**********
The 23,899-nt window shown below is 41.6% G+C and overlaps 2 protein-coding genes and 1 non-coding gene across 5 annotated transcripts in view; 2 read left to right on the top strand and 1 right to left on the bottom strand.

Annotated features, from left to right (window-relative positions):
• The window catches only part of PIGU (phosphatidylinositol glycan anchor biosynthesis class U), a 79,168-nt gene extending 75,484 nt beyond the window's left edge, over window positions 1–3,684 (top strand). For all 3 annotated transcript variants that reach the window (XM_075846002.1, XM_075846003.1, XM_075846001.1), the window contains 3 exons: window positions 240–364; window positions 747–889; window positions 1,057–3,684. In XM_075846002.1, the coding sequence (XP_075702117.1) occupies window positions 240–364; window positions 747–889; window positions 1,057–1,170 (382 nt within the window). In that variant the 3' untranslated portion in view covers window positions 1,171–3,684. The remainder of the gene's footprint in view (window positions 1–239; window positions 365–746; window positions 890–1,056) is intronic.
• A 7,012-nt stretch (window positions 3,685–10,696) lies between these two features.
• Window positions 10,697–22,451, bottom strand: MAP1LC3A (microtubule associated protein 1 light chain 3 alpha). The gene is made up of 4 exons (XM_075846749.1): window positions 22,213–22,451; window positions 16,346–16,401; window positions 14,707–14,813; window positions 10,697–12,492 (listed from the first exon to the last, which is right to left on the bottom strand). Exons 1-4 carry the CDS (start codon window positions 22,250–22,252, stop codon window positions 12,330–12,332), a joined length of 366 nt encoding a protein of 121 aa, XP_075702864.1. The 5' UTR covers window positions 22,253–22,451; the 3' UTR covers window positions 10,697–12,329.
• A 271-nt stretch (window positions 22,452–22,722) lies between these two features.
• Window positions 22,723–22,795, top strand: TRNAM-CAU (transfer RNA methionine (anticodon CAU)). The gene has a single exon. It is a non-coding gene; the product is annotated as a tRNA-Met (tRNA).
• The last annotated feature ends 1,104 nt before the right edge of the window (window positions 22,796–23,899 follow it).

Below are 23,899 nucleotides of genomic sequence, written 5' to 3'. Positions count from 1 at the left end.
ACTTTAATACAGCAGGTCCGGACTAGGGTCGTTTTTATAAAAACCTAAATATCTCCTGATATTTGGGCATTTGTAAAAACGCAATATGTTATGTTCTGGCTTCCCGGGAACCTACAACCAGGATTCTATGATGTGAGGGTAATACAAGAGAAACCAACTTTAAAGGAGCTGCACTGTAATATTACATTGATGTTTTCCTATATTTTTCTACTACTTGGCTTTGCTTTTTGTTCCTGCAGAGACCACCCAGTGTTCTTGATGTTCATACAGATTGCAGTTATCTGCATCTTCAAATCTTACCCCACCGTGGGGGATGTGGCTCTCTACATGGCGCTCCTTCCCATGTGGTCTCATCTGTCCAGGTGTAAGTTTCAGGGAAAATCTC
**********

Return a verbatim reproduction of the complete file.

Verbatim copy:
The 23,899-nt window shown below is 41.6% G+C and overlaps 2 protein-coding genes and 1 non-coding gene across 5 annotated transcripts in view; 2 read left to right on the top strand and 1 right to left on the bottom strand.

Annotated features, from left to right (window-relative positions):
• The window catches only part of PIGU (phosphatidylinositol glycan anchor biosynthesis class U), a 79,168-nt gene extending 75,484 nt beyond the window's left edge, over window positions 1–3,684 (top strand). For all 3 annotated transcript variants that reach the window (XM_075846002.1, XM_075846003.1, XM_075846001.1), the window contains 3 exons: window positions 240–364; window positions 747–889; window positions 1,057–3,684. In XM_075846002.1, the coding sequence (XP_075702117.1) occupies window positions 240–364; window positions 747–889; window positions 1,057–1,170 (382 nt within the window). In that variant the 3' untranslated portion in view covers window positions 1,171–3,684. The remainder of the gene's footprint in view (window positions 1–239; window positions 365–746; window positions 890–1,056) is intronic.
• A 7,012-nt stretch (window positions 3,685–10,696) lies between these two features.
• Window positions 10,697–22,451, bottom strand: MAP1LC3A (microtubule associated protein 1 light chain 3 alpha). The gene is made up of 4 exons (XM_075846749.1): window positions 22,213–22,451; window positions 16,346–16,401; window positions 14,707–14,813; window positions 10,697–12,492 (listed from the first exon to the last, which is right to left on the bottom strand). Exons 1-4 carry the CDS (start codon window positions 22,250–22,252, stop codon window positions 12,330–12,332), a joined length of 366 nt encoding a protein of 121 aa, XP_075702864.1. The 5' UTR covers window positions 22,253–22,451; the 3' UTR covers window positions 10,697–12,329.
• A 271-nt stretch (window positions 22,452–22,722) lies between these two features.
• Window positions 22,723–22,795, top strand: TRNAM-CAU (transfer RNA methionine (anticodon CAU)). The gene has a single exon. It is a non-coding gene; the product is annotated as a tRNA-Met (tRNA).
• The last annotated feature ends 1,104 nt before the right edge of the window (window positions 22,796–23,899 follow it).

Below are 23,899 nucleotides of genomic sequence, written 5' to 3'. Positions count from 1 at the left end.
ACTTTAATACAGCAGGTCCGGACTAGGGTCGTTTTTATAAAAACCTAAATATCTCCTGATATTTGGGCATTTGTAAAAACGCAATATGTTATGTTCTGGCTTCCCGGGAACCTACAACCAGGATTCTATGATGTGAGGGTAATACAAGAGAAACCAACTTTAAAGGAGCTGCACTGTAATATTACATTGATGTTTTCCTATATTTTTCTACTACTTGGCTTTGCTTTTTGTTCCTGCAGAGACCACCCAGTGTTCTTGATGTTCATACAGATTGCAGTTATCTGCATCTTCAAATCTTACCCCACCGTGGGGGATGTGGCTCTCTACATGGCGCTCCTTCCCATGTGGTCTCATCTGTCCAGGTGTAAGTTTCAGGGAAAATCTC